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SBIR Phase II: Catalyst for Biomass Gasification Processes

Award Information
Agency: National Science Foundation
Branch: N/A
Contract: 0848877
Agency Tracking Number: 0740809
Amount: $508,000.00
Phase: Phase II
Program: SBIR
Solicitation Topic Code: BT
Solicitation Number: NSF 07-551
Solicitation Year: N/A
Award Year: 2009
Award Start Date (Proposal Award Date): N/A
Award End Date (Contract End Date): N/A
Small Business Information
United States
DUNS: 927606251
HUBZone Owned: No
Woman Owned: No
Socially and Economically Disadvantaged: No
Principal Investigator
 Paul Matter
 (614) 842-6606
Business Contact
 Paul Matter
Title: DPhil
Phone: (614) 842-6606
Research Institution

This Small Business Innovation Research Phase II project focuses on improving efficiency and reducing cost associated with the production of energy, liquid fuels, and value-added chemicals from gasified biomass. Unlike most other sources of biofuels, gasification would not directly compete with food sources since virtually any organic matter can be used as the feedstock. Examples of feedstocks include agricultural residue, wood chips, and municipal waste. However, biomass gasification is currently a capital intensive process because of the difficulty with producing a clean syngas (free of tars and pollutants) for use in downstream turbines or chemical production steps. Tar removal is necessary to protect down-stream equipment in the process. Within this project, NexTech will develop and commercialize a novel catalytic monolith capable of reforming tars into a useful product, syngas, improving system efficiency. This will be done by first optimizing the processing steps required to produce the monolith, then verifying the monolith performance in independent testing. The end product will provide gasifier users with a simpler and less expensive method for tar removal than currently used approaches. The production of energy and liquid fuels from biomass will have a number of beneficial societal impacts. The gasification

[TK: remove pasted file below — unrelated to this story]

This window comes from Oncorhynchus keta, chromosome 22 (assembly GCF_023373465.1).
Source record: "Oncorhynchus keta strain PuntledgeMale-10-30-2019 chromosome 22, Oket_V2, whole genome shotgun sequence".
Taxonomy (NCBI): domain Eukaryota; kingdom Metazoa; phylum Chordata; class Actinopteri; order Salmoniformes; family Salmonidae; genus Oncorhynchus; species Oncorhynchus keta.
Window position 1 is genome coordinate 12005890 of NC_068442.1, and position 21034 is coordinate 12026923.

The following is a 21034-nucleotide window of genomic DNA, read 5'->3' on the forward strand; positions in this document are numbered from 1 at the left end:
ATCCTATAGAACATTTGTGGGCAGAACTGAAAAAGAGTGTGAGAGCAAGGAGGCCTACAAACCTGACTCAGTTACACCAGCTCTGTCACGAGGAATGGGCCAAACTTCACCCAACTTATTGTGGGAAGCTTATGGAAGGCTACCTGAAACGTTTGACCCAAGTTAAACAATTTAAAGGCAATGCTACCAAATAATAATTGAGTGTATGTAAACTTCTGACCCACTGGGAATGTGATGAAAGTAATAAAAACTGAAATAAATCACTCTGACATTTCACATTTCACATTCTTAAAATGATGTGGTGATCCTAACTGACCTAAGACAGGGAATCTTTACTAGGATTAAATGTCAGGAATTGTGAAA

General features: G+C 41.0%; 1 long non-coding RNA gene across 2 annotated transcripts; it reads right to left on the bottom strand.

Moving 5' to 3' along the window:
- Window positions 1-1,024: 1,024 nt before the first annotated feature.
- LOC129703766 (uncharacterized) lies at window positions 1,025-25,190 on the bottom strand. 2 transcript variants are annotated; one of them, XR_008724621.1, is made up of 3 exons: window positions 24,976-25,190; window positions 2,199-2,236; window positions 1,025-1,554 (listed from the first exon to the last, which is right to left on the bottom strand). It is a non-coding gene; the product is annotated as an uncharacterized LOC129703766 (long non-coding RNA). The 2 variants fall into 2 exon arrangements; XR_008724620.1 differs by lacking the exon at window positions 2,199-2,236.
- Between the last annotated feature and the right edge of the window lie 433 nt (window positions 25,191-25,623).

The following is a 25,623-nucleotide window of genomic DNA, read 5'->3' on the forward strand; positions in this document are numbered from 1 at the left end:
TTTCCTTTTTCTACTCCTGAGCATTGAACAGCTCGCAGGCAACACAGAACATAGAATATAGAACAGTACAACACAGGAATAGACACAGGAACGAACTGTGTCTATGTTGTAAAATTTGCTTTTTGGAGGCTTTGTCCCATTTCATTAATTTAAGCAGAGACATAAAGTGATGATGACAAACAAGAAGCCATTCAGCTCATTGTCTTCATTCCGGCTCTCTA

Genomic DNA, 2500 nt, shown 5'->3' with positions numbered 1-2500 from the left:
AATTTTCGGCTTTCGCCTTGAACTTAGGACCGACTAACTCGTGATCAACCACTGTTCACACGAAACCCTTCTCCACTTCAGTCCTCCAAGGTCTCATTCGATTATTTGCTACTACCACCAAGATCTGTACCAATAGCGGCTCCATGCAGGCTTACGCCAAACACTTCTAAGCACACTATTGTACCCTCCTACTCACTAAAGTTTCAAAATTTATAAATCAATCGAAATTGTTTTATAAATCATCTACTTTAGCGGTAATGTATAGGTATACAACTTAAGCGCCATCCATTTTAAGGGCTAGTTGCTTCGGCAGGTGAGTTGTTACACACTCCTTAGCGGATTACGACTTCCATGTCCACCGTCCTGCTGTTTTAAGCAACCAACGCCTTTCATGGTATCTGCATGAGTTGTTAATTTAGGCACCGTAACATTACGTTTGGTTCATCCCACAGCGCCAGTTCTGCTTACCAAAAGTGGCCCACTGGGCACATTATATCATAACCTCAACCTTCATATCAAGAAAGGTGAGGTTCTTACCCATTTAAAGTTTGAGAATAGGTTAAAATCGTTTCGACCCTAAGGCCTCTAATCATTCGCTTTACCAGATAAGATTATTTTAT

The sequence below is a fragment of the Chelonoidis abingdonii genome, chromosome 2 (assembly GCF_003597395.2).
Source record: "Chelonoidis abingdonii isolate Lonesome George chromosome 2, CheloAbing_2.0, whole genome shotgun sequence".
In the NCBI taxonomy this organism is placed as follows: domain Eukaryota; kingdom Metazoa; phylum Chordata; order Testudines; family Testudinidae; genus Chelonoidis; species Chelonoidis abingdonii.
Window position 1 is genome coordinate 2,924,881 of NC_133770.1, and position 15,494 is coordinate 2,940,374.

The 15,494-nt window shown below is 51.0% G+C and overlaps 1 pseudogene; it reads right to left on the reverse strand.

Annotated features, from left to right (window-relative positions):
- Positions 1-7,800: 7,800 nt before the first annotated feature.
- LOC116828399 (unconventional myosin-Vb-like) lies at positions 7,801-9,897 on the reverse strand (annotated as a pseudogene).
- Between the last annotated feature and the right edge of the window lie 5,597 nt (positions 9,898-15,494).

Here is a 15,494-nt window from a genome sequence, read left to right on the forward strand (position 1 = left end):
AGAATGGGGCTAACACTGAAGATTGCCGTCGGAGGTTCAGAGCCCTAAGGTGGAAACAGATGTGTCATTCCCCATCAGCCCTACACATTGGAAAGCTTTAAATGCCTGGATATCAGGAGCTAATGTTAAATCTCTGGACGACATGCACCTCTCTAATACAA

process is carbon neutral, since it uses CO2 that was captured from plants; therefore, biomass gasification will replace energy production from fossil fuels, thus reducing greenhouse gas emissions. Unlike fuel crops, biomass is a waste product that has no use for human consumption, so the technology does not compete with food sources. Further, using biomass as a source of energy will reduce the dependence of our nation on foreign sources of energy. The technology being developed could have application to a wide range of other catalytic reactions as well, including lean burn diesel engine exhaust treatment, hydrocarbon reforming and gas-to-liquid processes. From a scientific standpoint, the technology being developed in this project is unique from traditional catalysts, and the basic principles could be applied to a wide range of applications. Additionally, the work being carried out during this project will improve understanding of catalyst deactivation from sulfur poisoning and carbon formation. Overall, the project will contribute novel results to the body of literature in catalysis and materials development.

* Information listed above is at the time of submission. *

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